practice and with satisfactory computation time.^{9,18,44,62} In addition, the integral method may at times be difficult to adapt
to heterogeneous or anisotropic media.
BRIEF DESCRIPTION OF OTHER METHODS
Differential Method
The classical differential method is an
accurate method by which we can reduce the problem of diffraction by grating to
resolution of partial differential equations with appropriate boundary
conditions.^{42} The projection method is used to transform these twodimensional
equations into a set of coupled ordinary differential equations. The truncated
equations are integrated by well known numerical algorithms.^{45} The natural basis that is usually used is the Fourier
representations of both the field and the permittivity inside the corrugated
region. The main feature of the differential method is that it "works"
across the profile using respective Fourier transforms for constant horizontal
lines. Due to specific boundary conditions in the TM polarization, the vertical
derivative of the field has a jump when crossing the corrugated surface. This
requires a large number of Fourier components in the expansion of the field for
highly conducting surfaces despite recent significant advances in convergence
acceleration in the TM plane.^{69} The differential method is amenable for treating many (but not all)
gratings efficiency problems.^{32,45,69}
Modal Method
The classical modal (also referred to as the characteristic wave or
characteristicmode approach) method (MM)^{4648} offers an accurate formulation of the problem without any
supplementary assumptions. In this method, Maxwell's equations are solved in a
closed form in terms of field expansions for each rectangular (steplike or
lamellar) layer in closed form, with the solutions in different layers
connected by corresponding boundary conditions. Compared to the coupledwave
method, the modal method refers to merely alternative mathematical
representations of the field inside the grating. In their expanded rigorous
forms both formulations are completely equivalent. However, the modal approach
is more natural, since the total field inside the grating is expressed as a
weighted sum taken over all possible characteristic waves ("modes").
Each individual mode satisfies Maxwell's equations with corresponding boundary
conditions and propagates through the periodic medium unchanged. It thus
becomes possible to evaluate the electromagnetic field inside the grooves to a
greater accuracy. The modal method allows one to easily evaluate highconducting
lamellar profiles.^{32,47} The method can be used not only for rectangulargroove gratings.
Various profiles can be analyzed by partitioning into thin layers parallel to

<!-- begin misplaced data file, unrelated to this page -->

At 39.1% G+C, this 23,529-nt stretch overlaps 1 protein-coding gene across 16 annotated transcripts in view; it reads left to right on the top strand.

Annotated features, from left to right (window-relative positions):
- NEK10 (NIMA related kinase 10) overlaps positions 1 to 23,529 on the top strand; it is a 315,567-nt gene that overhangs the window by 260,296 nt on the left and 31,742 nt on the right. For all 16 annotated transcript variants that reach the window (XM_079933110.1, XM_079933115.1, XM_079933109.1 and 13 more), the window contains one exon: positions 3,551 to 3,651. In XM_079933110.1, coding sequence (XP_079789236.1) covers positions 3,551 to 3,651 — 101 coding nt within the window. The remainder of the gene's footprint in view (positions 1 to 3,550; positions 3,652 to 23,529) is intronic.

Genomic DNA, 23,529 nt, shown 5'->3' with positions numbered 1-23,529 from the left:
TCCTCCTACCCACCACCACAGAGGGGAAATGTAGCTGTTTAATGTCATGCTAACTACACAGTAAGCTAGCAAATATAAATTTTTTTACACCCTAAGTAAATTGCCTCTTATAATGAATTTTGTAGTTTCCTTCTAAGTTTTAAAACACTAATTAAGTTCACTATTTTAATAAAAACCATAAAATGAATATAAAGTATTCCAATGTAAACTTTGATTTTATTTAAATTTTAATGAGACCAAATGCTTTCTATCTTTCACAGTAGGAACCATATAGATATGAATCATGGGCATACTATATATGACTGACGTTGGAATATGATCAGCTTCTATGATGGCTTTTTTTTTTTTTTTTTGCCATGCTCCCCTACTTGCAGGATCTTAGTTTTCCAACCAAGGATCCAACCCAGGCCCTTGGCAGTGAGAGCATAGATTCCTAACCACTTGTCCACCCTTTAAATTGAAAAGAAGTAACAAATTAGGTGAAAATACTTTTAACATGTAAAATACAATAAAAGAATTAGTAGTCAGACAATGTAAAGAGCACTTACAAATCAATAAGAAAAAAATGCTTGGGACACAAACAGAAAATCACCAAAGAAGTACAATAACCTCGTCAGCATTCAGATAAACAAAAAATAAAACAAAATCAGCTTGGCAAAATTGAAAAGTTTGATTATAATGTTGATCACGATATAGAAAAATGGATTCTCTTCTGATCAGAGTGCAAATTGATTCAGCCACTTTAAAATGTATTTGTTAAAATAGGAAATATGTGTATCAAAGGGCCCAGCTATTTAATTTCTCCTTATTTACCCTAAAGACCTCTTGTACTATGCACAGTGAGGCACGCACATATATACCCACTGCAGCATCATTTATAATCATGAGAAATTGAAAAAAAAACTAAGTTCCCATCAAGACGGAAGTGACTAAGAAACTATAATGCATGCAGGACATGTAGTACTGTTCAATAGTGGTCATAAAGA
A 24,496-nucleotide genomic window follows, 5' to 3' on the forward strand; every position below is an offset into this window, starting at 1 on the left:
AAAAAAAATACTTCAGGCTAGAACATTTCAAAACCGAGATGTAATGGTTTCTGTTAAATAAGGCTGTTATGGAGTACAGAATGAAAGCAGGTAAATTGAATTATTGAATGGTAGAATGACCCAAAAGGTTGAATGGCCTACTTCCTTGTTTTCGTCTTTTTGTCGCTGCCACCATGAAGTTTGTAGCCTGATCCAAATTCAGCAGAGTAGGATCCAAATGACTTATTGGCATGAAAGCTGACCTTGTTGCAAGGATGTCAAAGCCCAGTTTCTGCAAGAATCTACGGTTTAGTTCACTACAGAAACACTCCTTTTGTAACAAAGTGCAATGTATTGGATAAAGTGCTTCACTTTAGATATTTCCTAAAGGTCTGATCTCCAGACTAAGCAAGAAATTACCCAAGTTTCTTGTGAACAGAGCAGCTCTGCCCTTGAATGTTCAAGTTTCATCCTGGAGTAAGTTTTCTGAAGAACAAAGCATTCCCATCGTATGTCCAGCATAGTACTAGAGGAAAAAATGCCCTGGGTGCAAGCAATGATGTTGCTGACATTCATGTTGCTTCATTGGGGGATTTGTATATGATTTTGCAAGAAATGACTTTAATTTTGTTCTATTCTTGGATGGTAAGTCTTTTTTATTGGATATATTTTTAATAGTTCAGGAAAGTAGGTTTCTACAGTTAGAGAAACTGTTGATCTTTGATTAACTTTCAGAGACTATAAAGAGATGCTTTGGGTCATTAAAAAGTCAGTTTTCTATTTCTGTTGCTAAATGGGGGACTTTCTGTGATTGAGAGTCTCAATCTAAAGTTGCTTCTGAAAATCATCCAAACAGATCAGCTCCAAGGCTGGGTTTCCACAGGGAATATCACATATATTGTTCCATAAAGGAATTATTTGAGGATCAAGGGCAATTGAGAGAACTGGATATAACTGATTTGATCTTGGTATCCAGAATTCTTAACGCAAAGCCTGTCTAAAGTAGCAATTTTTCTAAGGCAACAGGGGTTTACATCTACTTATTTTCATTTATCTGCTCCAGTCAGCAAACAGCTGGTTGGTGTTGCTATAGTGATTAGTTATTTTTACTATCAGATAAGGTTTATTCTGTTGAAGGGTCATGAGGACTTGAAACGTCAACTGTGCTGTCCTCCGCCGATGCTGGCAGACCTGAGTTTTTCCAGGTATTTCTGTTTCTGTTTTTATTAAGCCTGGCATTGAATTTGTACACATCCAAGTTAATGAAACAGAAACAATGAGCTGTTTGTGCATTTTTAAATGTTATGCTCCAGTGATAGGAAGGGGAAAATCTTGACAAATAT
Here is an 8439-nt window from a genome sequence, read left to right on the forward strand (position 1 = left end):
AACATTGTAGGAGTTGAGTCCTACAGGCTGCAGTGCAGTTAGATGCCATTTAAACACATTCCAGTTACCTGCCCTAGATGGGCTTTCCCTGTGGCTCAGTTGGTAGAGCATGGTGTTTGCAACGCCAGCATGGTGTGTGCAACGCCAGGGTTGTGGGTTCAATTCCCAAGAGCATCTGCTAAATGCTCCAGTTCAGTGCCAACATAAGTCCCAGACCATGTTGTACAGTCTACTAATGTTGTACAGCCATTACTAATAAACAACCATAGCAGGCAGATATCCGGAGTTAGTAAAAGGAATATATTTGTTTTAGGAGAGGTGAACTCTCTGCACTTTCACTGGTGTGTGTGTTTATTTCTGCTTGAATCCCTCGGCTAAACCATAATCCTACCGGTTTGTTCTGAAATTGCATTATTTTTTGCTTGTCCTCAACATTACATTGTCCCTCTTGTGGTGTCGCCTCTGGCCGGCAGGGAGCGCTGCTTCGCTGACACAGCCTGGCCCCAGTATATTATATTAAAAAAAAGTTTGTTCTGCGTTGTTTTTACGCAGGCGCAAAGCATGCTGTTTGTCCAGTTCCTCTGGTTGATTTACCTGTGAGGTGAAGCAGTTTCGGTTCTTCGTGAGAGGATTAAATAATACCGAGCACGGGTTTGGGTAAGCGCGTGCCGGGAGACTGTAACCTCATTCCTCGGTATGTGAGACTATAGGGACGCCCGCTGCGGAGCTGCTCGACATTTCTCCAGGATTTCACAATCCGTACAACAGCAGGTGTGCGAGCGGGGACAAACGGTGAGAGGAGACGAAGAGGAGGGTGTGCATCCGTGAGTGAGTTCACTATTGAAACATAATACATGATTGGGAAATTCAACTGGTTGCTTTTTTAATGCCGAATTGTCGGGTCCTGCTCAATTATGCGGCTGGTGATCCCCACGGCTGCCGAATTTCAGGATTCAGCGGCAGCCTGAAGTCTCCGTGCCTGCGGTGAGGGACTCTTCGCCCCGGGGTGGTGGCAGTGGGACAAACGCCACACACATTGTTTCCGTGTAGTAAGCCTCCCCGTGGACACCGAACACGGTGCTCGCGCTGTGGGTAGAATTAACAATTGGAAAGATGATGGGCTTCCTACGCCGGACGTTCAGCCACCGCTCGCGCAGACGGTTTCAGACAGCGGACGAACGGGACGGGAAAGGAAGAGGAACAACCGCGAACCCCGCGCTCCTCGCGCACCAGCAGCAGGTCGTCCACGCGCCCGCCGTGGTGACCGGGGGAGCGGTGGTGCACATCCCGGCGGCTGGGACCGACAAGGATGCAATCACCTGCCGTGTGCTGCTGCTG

the surface.^{45,47 }This approach has several restrictions^{32,62} and is most effective in the case of lamellar gratings.
CoupledWave Method
The rigorous coupledwave analysis (RCWA)^{4951} (sometimes called the method of Moharam and Gaylord or the Fourier
modal method – FMM) is contiguous with the classical differential and modal
methods. In each separate rectangular slice, the solution of the ordinary
differential equations with constant coefficients can be found as a sum over "modes".
The mode coefficients are determined by matching the field expansions at the
slice boundaries. This is a direct application of the classical differential
formalism to lamellar profiles. A solitary coupled wave does not satisfy
Maxwell's equations. As in the differential method, this approach requires
Fourier representations of the field components and the permittivity at both
sides of the corrugated region and hence cannot deal with highly reflecting
surfaces. Despite the provision of significantly
improved convergence using the fast Fourier factorization (FFF)^{45} and similar techniques,^{50,51} both methods still bring about weak convergence for high conducting
nearinfrared gratings in the TM polarization.^{69} As in the modal method, nonlamellar profiles can be represented in
the form of several rectangular steps and treated using the RCWA. However, this
brings about numerical instability^{32} and, in particular, a loss of precision, which produces a need to
use some special techniques, like S and Rmatrix algorithms,^{70} orthonormalization, and others,^{49} as is the case for the classical differential formalism. The method
is most suitable for dielectric gratings, for which a small number of Fourier
harmonics are required, and a stepwise approximation does not give rise to
large errors in the efficiencies.
Coordinate Transformation Method
The idea behind the coordinate transformation method (also known as
Chandezon method) or closely similar conformal mapping method resides in
introducing a new coordinate system that not only maps the corrugated surfaces
to planar surfaces, which simplifies the boundary conditions, but also
transforms Maxwell's equations in the Fourier space into a matrix eigenvalue
problem.^{53} Thus, Maxwell's equations in the new curvilinear nonorthogonal
coordinate system are recast into equations with variable coefficients which
admit of a straightforward numerical solution of the particular grating
problem. This method can deal with deep gratings regardless of polarization and